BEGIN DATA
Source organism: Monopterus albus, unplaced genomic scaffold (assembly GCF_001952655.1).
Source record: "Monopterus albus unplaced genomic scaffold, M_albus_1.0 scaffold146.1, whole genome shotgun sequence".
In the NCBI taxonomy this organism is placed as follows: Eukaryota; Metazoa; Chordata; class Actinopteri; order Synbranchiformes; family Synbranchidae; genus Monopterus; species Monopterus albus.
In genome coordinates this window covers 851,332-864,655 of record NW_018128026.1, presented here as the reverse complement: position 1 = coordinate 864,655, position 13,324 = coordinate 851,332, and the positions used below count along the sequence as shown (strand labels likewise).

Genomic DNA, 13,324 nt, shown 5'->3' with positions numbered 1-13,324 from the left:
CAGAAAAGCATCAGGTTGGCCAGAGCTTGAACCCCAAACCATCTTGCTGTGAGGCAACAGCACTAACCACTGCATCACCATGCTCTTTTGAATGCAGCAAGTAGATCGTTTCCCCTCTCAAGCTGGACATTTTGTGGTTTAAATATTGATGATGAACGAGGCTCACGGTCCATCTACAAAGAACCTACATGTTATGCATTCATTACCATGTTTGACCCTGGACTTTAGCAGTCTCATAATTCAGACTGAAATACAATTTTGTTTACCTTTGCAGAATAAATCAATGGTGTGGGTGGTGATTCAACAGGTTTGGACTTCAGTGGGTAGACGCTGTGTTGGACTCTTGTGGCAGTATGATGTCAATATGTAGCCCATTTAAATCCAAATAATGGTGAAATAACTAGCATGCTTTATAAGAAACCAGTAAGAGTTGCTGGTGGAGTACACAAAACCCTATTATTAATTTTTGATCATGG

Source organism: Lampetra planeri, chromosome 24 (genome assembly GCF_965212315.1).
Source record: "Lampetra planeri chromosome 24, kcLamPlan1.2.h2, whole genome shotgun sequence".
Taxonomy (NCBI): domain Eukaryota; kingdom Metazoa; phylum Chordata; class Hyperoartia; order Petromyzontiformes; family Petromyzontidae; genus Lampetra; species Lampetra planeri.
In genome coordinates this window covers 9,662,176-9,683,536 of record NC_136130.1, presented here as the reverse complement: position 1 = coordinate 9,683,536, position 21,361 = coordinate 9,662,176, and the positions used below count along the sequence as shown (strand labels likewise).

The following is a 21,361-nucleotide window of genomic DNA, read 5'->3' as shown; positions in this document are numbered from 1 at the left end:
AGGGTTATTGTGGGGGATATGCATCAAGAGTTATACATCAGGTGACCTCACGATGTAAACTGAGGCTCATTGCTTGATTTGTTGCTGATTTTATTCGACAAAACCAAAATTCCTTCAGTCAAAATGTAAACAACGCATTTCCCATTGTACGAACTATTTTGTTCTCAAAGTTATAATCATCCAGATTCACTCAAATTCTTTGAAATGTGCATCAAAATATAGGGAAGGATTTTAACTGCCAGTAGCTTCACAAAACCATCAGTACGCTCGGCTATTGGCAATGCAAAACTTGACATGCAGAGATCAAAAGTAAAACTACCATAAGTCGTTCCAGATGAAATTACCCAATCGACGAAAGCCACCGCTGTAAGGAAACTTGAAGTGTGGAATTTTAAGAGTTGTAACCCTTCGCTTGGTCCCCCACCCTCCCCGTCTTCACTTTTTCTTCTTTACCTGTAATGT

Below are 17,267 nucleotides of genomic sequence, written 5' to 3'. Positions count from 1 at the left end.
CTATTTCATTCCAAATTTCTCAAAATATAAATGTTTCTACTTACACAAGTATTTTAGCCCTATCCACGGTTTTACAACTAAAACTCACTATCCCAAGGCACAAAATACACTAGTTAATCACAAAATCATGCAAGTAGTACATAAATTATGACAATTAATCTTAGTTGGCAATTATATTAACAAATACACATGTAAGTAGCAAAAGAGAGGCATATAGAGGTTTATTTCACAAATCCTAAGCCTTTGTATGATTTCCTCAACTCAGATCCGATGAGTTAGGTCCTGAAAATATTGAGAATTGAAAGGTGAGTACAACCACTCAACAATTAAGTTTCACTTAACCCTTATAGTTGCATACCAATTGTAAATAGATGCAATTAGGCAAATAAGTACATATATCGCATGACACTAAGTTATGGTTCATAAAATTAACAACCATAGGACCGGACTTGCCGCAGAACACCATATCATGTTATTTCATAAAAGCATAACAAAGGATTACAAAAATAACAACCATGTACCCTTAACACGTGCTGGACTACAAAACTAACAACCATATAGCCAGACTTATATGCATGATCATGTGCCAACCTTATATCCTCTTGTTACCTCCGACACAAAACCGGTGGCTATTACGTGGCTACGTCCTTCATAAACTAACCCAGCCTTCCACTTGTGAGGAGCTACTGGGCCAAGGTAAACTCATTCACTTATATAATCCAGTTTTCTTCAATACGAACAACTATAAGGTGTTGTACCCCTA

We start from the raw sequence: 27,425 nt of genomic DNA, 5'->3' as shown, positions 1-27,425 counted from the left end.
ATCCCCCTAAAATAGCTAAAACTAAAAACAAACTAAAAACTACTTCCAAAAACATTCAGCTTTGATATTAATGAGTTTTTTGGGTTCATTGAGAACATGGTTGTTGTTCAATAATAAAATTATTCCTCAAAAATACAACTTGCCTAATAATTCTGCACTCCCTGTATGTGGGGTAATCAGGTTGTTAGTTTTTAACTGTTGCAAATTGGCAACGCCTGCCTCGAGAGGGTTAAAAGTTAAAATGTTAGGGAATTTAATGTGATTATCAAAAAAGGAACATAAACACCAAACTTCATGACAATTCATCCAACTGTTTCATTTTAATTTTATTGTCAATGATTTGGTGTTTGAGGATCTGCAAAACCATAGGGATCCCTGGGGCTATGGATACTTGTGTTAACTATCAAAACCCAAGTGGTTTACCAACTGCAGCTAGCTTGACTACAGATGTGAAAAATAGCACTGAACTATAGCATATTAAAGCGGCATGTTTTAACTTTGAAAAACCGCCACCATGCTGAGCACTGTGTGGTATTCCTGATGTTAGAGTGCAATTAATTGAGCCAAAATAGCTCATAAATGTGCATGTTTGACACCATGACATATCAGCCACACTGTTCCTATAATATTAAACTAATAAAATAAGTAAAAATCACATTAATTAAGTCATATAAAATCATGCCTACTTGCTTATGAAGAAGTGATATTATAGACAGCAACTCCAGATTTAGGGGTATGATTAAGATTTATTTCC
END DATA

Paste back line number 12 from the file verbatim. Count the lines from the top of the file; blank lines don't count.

AGGGTTATTGTGGGGGATATGCATCAAGAGTTATACATCAGGTGACCTCACGATGTAAACTGAGGCTCATTGCTTGATTTGTTGCTGATTTTATTCGACAAAACCAAAATTCCTTCAGTCAAAATGTAAACAACGCATTTCCCATTGTACGAACTATTTTGTTCTCAAAGTTATAATCATCCAGATTCACTCAAATTCTTTGAAATGTGCATCAAAATATAGGGAAGGATTTTAACTGCCAGTAGCTTCACAAAACCATCAGTACGCTCGGCTATTGGCAATGCAAAACTTGACATGCAGAGATCAAAAGTAAAACTACCATAAGTCGTTCCAGATGAAATTACCCAATCGACGAAAGCCACCGCTGTAAGGAAACTTGAAGTGTGGAATTTTAAGAGTTGTAACCCTTCGCTTGGTCCCCCACCCTCCCCGTCTTCACTTTTTCTTCTTTACCTGTAATGT